Mystery of the ‘long-necked reptile’ solved

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Detailed 3D reconstructions of Tanystropheusskulls show that these bizarre reptiles lived in the water rather than on land, researchers explain.

Some 242 million years ago, during the Middle Triassic, a mysterious reptile with an absurd long neck lived on our earth. Paleontologists have been breaking their heads for years Tanystropheus longobardicus; there was a lot of confusion about the nature of the animal. For example, it was always assumed that the (smaller) juveniles mainly lived on land, while the (larger) adults probably preferred to roam in the water. But is this really the case?

Using the latest X-ray photography techniques, scientists at the University of Zurich reconstructed the skull of Tanystropheus longobardicus, so that all the puzzle pieces fell into place. Not only did they solve the mystery surrounding the beast’s lifestyle, they also saw that the reptile has evolved into two different species.

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Nostrils

Already in 1852 Tanystropheus described for the first time. Yet only now has it been possible to resolve this issue. For this, the team made X-ray scans of crumbles Tanystropheus-skulls, which they then digitally puzzled together. The result is a 3D visualization that reveals the skull shape in detail.

The nostrils of the animal are located on top of the muzzle, as we also see with a crocodile, and suggest that it loved to swim around in the water. In addition, the beast had long, sharp teeth that fit well with a piscivorous (read: fish-eating) diet. The researchers do suspect that the animal occasionally crawled in the direction, for example to lay eggs.

“Because Tanystropheusfossils are always found in ‘wet’ environments, it could already be inferred that they must have been at least close to water, ”says paleontologist Dennis Voeten of Uppsala University. The X-ray visualisations thus confirm what were only conjectures until recently.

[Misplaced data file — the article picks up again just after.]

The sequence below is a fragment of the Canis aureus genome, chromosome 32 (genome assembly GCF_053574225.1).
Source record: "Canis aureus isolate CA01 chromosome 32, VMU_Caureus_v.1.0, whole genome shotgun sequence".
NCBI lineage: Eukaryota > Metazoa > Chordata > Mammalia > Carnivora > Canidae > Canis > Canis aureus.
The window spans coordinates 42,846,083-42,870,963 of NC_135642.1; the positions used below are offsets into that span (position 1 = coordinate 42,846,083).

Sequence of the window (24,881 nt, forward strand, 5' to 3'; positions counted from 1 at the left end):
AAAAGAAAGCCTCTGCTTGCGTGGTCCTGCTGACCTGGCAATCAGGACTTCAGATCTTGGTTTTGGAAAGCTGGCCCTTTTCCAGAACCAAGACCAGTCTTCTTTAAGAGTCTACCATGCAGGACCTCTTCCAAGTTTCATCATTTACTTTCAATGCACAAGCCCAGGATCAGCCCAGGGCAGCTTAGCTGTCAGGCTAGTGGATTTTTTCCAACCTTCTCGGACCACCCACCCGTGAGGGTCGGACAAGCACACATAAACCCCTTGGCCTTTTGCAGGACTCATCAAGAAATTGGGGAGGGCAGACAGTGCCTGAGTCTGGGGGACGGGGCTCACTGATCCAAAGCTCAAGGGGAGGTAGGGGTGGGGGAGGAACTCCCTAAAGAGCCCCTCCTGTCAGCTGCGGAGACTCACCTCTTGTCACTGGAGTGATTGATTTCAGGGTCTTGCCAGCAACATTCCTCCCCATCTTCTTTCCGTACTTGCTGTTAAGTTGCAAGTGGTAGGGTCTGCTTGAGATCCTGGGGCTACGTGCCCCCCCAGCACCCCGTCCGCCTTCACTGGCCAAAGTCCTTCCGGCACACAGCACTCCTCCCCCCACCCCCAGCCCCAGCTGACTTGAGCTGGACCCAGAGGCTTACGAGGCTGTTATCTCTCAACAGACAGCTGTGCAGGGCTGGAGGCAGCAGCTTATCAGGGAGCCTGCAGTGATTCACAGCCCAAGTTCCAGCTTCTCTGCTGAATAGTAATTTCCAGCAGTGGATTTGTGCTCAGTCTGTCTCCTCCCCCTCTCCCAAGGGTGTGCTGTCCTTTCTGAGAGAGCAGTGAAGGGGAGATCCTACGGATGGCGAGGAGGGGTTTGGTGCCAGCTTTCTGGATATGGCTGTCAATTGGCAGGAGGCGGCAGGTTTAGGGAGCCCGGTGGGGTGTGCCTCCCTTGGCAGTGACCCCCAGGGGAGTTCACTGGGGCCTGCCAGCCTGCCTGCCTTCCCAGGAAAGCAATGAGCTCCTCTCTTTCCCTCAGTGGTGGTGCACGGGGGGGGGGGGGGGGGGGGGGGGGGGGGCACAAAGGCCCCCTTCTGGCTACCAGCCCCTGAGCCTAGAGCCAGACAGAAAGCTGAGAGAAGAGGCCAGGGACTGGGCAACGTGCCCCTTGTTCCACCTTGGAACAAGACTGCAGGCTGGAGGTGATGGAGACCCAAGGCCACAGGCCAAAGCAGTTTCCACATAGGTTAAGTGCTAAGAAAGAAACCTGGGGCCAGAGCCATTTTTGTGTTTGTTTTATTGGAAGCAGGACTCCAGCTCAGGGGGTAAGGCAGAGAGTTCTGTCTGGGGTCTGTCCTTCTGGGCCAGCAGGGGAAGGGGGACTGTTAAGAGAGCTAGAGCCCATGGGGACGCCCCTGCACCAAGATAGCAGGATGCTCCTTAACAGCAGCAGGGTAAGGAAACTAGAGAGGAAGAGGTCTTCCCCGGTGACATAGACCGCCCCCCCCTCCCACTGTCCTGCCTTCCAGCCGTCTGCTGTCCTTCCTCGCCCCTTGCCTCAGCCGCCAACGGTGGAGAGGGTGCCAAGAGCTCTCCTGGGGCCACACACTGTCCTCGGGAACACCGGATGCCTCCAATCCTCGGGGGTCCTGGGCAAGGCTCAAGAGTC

3D reconstruction of Tanystropheus hydroidesskull © Stephan Spiekman et al.

Living together peacefully

Surprisingly, the analysis showed that the little reptiles were not youngsters at all. A large number of growth rings along the outer edge of the bones in their limbs revealed that the ‘little one tany’s’, like the larger variants, were adults. These structures arise when the growth of the bones decreases sharply and the animal is fully grown. This means that we are dealing with two different types. The large specimen has therefore been christened Tanystropheus hydroides, while the smaller ones are original species name Tanystropheus longobardicus retains.

In addition, the difference in body sizes and the shape of the teeth suggests that the two species did not hunt the same prey. The animals have likely turned to different meals over time, allowing them to coexist peacefully in one area. “This is a good example of niche differentiation, where ‘family members’ living side by side specialize in different food sources and therefore do not compete with each other over time,” explains Voeten.

The new findings are helping paleontologists evolve Tanystropheus easier to understand. Voeten: “Researchers show that even fossils that have already been studied can still tell a new story with modern techniques.”

Tanystropheus longobardicus
The small Tanystropheus longobardicus and his bigger ‘cousin‘Tanystropheus hydroides relative to humans © Stephan Spiekman et al.

Sources: Current Biology, Field Museum Public Relations via EurekAlert !, University of Zurich via EurekAlert !, Dennis Voeten

Image: Emma Finley-Jacob

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